The benefits of bokashi bins

composting bokashi bins

By Eleanor Earl

Are you curious about composting? ? Have you always wanted to try composting but feel that you don’t have the space for a farm? Don’t want to deal with the worms? Or is your garden just too small to justify the creation of so much soil?

The bokashi bin, a smaller, simpler approach to composting might be just the solution.

Bokashi is a Japanese composting method, with minimising the odour and mess of traditional composting,, leaving a far simpler and easier solution to disposing of food scraps: from fruit and vegetables, to dairy, and even raw and cooked meats.

It’s ideal for anyone living in an apartment or smaller home with little to no garden space.

So how does it work? All you have to do is scrape your food scraps into the bin and cover the scraps with dry bokashi mix (which looks something like hay).This mix is full of microorganisms, which will breakdown and ferment the scraps, which can then=then be buried into soil adding much needed nutrients.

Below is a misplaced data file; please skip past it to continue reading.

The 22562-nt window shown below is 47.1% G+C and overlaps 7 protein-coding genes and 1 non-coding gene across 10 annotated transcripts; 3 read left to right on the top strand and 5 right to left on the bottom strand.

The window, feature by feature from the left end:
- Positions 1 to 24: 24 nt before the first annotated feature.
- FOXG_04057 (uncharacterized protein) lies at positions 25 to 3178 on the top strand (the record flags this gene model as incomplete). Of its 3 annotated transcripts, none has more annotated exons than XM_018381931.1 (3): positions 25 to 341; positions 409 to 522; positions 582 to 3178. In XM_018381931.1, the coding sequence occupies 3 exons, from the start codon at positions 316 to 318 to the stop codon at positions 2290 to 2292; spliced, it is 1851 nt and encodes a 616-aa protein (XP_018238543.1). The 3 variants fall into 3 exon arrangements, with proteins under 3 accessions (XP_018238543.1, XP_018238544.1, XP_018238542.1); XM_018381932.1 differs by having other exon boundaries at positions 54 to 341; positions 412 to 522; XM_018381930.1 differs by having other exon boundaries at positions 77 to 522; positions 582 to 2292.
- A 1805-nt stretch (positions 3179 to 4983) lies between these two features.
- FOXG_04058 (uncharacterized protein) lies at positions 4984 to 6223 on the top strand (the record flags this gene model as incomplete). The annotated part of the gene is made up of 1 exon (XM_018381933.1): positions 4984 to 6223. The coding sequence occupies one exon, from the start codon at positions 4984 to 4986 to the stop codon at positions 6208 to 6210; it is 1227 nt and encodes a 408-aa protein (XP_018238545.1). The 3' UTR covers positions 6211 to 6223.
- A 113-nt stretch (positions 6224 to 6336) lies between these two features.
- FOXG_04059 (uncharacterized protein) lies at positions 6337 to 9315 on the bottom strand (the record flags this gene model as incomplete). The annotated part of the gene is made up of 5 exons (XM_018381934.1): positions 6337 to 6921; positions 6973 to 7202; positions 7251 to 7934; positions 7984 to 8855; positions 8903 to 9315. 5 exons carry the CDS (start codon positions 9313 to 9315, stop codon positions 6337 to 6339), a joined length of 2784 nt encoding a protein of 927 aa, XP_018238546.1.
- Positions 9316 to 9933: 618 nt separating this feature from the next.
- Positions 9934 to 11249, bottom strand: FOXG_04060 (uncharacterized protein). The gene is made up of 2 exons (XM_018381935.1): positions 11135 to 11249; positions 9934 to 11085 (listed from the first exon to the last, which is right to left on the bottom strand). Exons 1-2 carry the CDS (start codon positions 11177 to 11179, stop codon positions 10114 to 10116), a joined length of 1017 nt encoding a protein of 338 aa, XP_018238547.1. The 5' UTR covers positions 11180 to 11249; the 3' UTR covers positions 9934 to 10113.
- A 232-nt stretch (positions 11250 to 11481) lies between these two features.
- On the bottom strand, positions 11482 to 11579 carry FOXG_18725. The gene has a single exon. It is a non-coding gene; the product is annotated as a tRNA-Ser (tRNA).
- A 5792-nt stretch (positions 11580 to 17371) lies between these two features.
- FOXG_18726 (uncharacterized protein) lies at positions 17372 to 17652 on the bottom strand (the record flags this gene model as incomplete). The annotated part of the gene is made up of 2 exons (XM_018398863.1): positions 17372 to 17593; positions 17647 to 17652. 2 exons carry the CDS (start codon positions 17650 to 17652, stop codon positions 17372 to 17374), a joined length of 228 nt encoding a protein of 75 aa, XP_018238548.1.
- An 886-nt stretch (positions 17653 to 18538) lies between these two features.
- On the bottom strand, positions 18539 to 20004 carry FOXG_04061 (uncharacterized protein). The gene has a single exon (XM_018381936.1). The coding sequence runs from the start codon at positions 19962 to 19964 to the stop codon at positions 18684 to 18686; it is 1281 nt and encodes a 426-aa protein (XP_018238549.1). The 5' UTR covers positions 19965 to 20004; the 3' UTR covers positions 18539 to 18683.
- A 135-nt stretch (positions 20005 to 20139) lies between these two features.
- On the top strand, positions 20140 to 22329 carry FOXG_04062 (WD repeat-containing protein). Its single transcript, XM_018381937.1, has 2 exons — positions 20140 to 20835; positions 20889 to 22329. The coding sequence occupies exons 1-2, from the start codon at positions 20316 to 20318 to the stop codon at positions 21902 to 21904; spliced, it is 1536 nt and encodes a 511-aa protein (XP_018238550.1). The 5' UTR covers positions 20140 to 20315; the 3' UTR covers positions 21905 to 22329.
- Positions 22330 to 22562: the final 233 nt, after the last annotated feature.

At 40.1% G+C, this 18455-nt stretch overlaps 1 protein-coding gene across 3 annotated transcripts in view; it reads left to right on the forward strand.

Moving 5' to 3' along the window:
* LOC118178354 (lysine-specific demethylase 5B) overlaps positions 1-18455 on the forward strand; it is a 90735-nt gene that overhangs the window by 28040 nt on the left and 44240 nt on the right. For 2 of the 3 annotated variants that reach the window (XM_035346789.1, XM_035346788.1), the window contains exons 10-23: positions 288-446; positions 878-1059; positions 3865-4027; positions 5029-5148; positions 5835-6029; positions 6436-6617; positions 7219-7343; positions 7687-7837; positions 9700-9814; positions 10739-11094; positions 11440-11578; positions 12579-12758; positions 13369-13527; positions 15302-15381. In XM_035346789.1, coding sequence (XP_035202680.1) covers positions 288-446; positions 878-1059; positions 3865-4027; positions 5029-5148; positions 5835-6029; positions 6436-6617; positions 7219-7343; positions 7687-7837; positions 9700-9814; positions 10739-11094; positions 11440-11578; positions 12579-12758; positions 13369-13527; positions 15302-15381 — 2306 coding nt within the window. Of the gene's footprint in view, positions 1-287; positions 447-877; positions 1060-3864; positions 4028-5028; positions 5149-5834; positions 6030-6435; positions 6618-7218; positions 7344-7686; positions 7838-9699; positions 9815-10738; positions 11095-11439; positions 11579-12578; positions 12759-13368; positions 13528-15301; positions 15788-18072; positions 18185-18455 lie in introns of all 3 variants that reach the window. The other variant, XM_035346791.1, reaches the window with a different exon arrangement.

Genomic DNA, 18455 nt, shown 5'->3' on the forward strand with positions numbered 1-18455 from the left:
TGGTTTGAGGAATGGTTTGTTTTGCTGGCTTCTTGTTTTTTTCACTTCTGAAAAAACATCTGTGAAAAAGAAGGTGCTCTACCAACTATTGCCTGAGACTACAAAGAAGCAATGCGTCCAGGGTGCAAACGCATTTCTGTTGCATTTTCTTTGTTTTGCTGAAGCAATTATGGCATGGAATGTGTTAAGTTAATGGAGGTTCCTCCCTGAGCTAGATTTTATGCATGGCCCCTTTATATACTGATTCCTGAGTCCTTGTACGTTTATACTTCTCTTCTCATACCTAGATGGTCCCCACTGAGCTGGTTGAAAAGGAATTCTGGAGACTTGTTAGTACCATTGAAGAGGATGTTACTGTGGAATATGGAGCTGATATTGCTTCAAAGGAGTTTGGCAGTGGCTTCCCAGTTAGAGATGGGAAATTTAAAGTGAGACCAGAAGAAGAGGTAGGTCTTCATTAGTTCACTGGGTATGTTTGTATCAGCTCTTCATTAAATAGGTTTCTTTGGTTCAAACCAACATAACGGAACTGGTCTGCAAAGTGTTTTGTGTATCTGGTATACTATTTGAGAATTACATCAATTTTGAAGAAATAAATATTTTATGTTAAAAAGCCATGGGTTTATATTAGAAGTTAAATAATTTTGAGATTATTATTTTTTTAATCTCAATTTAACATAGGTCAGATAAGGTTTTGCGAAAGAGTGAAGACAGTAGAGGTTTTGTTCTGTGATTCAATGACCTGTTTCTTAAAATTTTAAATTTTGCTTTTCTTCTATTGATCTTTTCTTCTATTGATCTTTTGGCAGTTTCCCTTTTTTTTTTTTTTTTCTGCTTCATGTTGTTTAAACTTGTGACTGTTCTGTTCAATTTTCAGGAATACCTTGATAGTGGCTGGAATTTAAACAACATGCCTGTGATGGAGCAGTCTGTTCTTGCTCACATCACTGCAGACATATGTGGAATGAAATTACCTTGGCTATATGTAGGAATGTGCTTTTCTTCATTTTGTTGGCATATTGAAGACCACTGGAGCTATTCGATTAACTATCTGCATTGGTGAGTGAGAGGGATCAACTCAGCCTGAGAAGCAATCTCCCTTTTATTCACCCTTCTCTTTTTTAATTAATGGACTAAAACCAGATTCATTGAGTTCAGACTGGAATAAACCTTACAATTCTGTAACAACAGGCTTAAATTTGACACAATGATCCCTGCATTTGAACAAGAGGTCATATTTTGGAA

I’m an avid user of the bokashi bin. It has been in use at my house for years and it has more than halved the amount of rubbish that my family contributes to landfill because more or less all of our food waste is fermented and then buried in our garden, replenishing the nutrients in the soil.

The bokashi is perfect for city living because unlike traditional compost bins, it is compact enough to fit in a cupboard - mine is located under the sink! The process of fermentation means the food waste is odourless, so there is no risk that it might attract bugs or vermin. As the waste is continuously broken down and always shrinking in size, it takes a while for the bin to completely fill up. In my household of three adults it takes us about a month to fill up the bin and only then do we bury it in the garden.

There are really no downsides to the bokashi, it will reduce your personal contribution to landfill and enrich your garden – so give it a try, and leave any questions you might have about bokashi bins below.